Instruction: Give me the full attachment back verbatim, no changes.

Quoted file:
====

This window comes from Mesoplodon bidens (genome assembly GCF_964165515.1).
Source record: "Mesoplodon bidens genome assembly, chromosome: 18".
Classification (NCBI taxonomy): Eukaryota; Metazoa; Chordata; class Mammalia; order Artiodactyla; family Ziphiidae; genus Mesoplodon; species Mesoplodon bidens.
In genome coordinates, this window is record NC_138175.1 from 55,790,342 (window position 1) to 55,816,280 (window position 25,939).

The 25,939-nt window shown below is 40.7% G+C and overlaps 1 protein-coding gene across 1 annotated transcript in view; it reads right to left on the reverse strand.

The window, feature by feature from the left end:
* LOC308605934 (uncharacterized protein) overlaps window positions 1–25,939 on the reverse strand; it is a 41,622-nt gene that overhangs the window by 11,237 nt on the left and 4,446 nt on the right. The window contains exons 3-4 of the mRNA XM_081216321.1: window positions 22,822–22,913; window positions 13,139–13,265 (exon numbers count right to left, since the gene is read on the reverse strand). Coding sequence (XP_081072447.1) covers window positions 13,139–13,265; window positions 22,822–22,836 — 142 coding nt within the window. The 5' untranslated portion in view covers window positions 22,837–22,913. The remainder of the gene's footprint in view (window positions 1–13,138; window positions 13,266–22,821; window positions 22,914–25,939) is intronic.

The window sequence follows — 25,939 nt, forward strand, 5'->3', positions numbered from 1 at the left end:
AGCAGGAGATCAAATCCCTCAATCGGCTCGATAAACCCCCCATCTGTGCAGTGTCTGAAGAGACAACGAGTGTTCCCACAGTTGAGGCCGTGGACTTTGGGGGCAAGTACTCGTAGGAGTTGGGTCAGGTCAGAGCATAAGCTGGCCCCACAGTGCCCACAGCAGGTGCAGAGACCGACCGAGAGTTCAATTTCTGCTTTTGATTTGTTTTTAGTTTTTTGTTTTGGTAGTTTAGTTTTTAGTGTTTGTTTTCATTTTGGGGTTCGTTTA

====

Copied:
This window comes from Mesoplodon bidens (genome assembly GCF_964165515.1).
Source record: "Mesoplodon bidens genome assembly, chromosome: 18".
Classification (NCBI taxonomy): Eukaryota; Metazoa; Chordata; class Mammalia; order Artiodactyla; family Ziphiidae; genus Mesoplodon; species Mesoplodon bidens.
In genome coordinates, this window is record NC_138175.1 from 55,790,342 (window position 1) to 55,816,280 (window position 25,939).

The 25,939-nt window shown below is 40.7% G+C and overlaps 1 protein-coding gene across 1 annotated transcript in view; it reads right to left on the reverse strand.

The window, feature by feature from the left end:
* LOC308605934 (uncharacterized protein) overlaps window positions 1–25,939 on the reverse strand; it is a 41,622-nt gene that overhangs the window by 11,237 nt on the left and 4,446 nt on the right. The window contains exons 3-4 of the mRNA XM_081216321.1: window positions 22,822–22,913; window positions 13,139–13,265 (exon numbers count right to left, since the gene is read on the reverse strand). Coding sequence (XP_081072447.1) covers window positions 13,139–13,265; window positions 22,822–22,836 — 142 coding nt within the window. The 5' untranslated portion in view covers window positions 22,837–22,913. The remainder of the gene's footprint in view (window positions 1–13,138; window positions 13,266–22,821; window positions 22,914–25,939) is intronic.

The window sequence follows — 25,939 nt, forward strand, 5'->3', positions numbered from 1 at the left end:
AGCAGGAGATCAAATCCCTCAATCGGCTCGATAAACCCCCCATCTGTGCAGTGTCTGAAGAGACAACGAGTGTTCCCACAGTTGAGGCCGTGGACTTTGGGGGCAAGTACTCGTAGGAGTTGGGTCAGGTCAGAGCATAAGCTGGCCCCACAGTGCCCACAGCAGGTGCAGAGACCGACCGAGAGTTCAATTTCTGCTTTTGATTTGTTTTTAGTTTTTTGTTTTGGTAGTTTAGTTTTTAGTGTTTGTTTTCATTTTGGGGTTCGTTTA